SAILING Lovell, Ogletree take second in Tornado
XATHENS, Greece -- The U.S. sailing program averted its worst Olympic showing in 20 years Saturday when John Lovell and Charlie Ogletree finished second in the Tornado class.
The team's two-medal total this year ties the 1996 Atlanta Games for futility.
Lovell and Ogletree were unable to catch Austrians Roman Hagara and Hans Peter Steinacher, who outran the entire 17-boat fleet on the final day of sailing.
The defending Olympic champions were so far ahead they celebrated with a jump into the Saronic Gulf while most of their competitors were still sailing the final leg.
In the only other race, American Star sailors Paul Cayard and Phil Trinter struggled all day, and, instead of fighting for a bronze medal, they found themselves last in the fleet of 16 boats. They finished seventh overall.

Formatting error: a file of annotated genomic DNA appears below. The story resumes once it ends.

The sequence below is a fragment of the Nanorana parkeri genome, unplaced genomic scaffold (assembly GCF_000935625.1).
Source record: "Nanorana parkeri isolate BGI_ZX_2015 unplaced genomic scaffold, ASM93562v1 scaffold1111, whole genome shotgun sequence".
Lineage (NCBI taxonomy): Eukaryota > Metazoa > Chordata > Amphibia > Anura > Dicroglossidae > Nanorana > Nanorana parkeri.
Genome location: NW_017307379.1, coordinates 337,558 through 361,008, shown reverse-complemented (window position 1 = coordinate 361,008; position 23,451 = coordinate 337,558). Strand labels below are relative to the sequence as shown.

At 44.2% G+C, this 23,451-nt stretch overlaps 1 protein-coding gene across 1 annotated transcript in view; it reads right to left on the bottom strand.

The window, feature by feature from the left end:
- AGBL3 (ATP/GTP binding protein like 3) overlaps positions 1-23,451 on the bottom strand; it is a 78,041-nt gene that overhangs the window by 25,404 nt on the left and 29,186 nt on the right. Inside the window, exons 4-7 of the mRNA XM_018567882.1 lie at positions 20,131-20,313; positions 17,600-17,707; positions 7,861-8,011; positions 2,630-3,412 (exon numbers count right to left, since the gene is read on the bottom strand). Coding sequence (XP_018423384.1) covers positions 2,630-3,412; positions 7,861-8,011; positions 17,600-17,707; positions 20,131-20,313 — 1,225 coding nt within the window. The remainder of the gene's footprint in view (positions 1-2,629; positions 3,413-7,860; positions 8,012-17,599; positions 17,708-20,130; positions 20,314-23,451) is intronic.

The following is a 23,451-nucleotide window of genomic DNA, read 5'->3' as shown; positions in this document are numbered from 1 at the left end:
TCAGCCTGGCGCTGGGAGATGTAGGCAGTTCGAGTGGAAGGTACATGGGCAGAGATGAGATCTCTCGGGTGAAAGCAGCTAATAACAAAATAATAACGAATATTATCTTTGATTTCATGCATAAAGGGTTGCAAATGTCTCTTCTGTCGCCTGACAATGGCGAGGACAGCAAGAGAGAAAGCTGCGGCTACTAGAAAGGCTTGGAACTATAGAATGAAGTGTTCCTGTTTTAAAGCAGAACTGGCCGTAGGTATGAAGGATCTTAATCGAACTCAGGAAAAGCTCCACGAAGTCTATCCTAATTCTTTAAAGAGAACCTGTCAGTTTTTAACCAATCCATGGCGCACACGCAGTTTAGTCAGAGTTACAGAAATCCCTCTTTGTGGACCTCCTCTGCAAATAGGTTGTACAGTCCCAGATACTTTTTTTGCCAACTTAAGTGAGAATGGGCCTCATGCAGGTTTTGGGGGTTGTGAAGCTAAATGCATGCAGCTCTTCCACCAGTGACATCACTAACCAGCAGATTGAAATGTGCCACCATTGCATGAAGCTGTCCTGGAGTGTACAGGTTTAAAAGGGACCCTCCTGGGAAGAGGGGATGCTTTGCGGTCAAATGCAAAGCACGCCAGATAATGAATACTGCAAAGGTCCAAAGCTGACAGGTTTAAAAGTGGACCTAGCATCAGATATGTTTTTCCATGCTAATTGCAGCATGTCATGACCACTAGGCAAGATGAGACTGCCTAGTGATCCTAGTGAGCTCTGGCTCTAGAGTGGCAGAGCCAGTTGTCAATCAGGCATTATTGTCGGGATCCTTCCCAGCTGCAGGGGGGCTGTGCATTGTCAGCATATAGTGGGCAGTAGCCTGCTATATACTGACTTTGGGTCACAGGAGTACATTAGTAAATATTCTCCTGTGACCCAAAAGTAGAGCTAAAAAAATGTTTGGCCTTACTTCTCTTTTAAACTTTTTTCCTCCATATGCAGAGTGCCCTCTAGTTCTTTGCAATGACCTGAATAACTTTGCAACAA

"Everything we tried didn't work," said Cayard. "Right now, it's hard not to focus on the opportunities that were there throughout this regatta and the unfortunate fact that we didn't take advantage of them."
Cayard, 45, was an alternate at the 1984 Olympics and had spent the past 18 months training to make this team.
Lovell and Ogletree have been sailing together for more than a decade. They finished seventh in the 2000 Olympics and eighth in 1996.
Ogletree, who has the same birthday as his sailing partner, said they were disappointed as they crossed the finish line that they had been unable to win the gold medal.
"As soon as the race was over, we had our heads down a little bit, but as we got to shore and started talking to friends and family, it's all starting to feel pretty good," he said. "It's a dream come true."
This year, 61 nations sent a total of 400 sailors to the Olympics. Seven countries, including the United States, had entries in all 11 matches. Twenty countries received medals.
"I think it's great that it isn't controlled by one country," said Paul Henderson, president of the international sailing federation, known as the ISAF. "We have different classes, so that the wealthy countries dominate some classes and the emerging countries dominate others."
The Baltimore Sun